Previously, I have used various personalities of the Avengers team to illustrate basic psychodynamic personality structure types. I have used these structural descriptions to help explain the basic motivations of the characters in Age of Ultron. These same personality structures were visible in Marvel’s Captain America: Civil War. Notably, the personality types of both Iron Man and Captain America not only shown through in the movie, but were driving force to explain why the two followed the courses of action they did. [Spoiler Warning]
As I have previously pointed out Captain America, a.k.a. Steve Rogers, seems to demonstrate the characteristics of a depressive personality structure, while Iron Man, a.k.a. Tony Stark, appears to have a more paranoid personality structure. Because of this, Steve is driven to perpetually seek to drive out his own sense of imperfection as well as battle to control his internal badness. Steve is perpetually driven to prove himself not to be “bad”. This is the source of Steve’s strong moral code, as the code helps him to restrain his “badness”. This is also the source of his compulsion to be the person who stands up for others in order to prove himself as a “hero” and therefore not “bad”. When Ultron taunts Captain America that he’s “pretending [he] could live without a war,” Ultron is referencing this defense, for without a war to fight, he is stuck feeling inferior.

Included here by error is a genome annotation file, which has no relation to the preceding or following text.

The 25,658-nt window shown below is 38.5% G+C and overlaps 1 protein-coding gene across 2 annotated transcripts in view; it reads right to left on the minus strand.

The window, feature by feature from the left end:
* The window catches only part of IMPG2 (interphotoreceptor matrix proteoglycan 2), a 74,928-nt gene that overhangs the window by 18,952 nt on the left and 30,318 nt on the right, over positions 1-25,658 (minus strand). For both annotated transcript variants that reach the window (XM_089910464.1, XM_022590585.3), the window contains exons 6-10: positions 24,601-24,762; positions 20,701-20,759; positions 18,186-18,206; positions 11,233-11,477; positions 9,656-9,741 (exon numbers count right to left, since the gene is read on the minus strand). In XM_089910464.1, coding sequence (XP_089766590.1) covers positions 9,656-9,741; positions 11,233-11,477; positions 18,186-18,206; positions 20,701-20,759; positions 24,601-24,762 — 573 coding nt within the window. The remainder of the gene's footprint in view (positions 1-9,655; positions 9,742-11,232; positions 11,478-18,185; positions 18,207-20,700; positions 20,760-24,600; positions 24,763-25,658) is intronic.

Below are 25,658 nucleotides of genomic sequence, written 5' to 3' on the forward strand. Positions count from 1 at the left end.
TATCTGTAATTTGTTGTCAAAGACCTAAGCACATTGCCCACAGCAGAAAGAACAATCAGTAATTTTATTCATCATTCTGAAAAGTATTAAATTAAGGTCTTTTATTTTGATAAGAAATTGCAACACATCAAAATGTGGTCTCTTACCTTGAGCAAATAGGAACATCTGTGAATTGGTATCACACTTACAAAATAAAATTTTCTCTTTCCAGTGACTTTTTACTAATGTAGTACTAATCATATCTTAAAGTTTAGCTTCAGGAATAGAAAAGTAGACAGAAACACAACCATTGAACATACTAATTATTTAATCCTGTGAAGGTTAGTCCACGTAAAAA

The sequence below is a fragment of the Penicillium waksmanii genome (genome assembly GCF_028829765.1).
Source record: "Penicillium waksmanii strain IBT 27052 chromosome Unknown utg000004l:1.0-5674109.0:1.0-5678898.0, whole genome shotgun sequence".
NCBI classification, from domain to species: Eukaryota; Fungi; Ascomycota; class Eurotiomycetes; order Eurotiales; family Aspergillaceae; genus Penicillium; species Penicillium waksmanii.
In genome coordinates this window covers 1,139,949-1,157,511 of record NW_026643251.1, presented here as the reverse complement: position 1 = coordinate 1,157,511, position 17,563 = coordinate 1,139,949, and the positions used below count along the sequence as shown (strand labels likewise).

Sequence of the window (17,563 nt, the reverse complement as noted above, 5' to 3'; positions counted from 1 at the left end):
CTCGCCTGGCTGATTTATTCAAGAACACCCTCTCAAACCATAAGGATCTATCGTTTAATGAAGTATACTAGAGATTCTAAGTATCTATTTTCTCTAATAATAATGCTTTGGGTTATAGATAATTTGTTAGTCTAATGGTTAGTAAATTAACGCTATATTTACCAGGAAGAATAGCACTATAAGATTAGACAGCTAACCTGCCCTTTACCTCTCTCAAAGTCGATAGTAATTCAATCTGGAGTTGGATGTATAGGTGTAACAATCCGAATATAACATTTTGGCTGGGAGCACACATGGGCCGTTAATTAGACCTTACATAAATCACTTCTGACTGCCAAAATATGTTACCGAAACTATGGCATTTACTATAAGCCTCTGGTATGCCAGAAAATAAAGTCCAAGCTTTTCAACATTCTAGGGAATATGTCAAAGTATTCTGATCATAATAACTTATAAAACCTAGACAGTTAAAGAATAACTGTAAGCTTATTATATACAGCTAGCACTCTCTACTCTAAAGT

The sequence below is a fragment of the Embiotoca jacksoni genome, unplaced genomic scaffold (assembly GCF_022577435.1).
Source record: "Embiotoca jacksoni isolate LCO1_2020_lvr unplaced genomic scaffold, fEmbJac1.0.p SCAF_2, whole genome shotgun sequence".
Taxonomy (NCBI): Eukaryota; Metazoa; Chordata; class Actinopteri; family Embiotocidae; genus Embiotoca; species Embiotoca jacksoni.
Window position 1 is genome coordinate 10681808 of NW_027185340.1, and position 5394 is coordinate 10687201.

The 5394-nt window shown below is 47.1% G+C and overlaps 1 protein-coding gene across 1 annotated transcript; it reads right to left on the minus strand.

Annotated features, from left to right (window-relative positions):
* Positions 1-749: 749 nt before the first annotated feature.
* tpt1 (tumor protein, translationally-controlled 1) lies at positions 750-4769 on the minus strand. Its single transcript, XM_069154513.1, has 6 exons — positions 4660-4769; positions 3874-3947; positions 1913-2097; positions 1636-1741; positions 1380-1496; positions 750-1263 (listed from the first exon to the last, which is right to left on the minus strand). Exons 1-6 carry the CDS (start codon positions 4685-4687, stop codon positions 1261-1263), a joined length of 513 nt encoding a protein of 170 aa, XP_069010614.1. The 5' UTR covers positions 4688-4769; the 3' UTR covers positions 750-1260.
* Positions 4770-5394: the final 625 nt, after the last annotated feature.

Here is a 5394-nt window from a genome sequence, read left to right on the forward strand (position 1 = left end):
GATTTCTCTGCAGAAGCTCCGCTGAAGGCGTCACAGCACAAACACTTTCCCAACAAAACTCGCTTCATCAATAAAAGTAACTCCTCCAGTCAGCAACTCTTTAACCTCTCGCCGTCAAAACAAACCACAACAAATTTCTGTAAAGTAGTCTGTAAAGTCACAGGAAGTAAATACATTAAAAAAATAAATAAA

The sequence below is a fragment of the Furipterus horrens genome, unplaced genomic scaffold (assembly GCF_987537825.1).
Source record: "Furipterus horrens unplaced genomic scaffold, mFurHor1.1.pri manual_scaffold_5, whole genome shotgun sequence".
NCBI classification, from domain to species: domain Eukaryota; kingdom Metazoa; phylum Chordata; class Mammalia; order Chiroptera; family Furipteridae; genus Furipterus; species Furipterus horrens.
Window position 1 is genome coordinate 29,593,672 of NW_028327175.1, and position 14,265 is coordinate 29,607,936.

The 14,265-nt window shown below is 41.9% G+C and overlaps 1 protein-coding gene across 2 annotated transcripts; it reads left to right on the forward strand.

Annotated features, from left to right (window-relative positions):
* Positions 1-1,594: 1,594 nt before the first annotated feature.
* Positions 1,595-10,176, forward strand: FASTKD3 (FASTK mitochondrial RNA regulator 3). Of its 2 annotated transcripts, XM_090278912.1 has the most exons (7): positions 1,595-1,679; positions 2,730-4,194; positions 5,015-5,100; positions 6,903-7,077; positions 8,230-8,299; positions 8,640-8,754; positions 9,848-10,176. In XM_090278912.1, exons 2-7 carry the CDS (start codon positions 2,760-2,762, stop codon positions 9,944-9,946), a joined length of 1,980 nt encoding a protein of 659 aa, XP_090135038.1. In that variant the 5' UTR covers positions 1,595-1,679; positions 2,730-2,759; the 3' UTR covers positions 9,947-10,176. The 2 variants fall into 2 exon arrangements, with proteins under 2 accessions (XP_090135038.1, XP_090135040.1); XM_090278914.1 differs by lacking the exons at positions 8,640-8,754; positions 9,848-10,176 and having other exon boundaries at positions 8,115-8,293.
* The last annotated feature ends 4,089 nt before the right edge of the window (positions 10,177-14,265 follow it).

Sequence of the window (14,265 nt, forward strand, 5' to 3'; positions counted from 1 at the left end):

Iron Man, in contrast, is driven seek out and destroy the “badness” outside of him in order to deny the sense of “badness” he feels within. As such, Tony is perpetually stuck in a cycle of proclaiming “I’m not bad, you are.” In the beginning of Civil War, we’re introduced to Ironman’s fundamental trauma, the death of his parents right after a fight where he showed disdain for his father. Generally, such an interaction tends to generate a sense of shame in a child because his final interaction with his parents was filled with regretted statements of anger instead of love. The shame seeps into Tony, and Tony is entered into the cycle of denial to escape it. His grandiosity and cockiness are intended to compensate for this shame, and anyone who challenges these defenses risks making him feel the “badness.”
The Toxic Relationship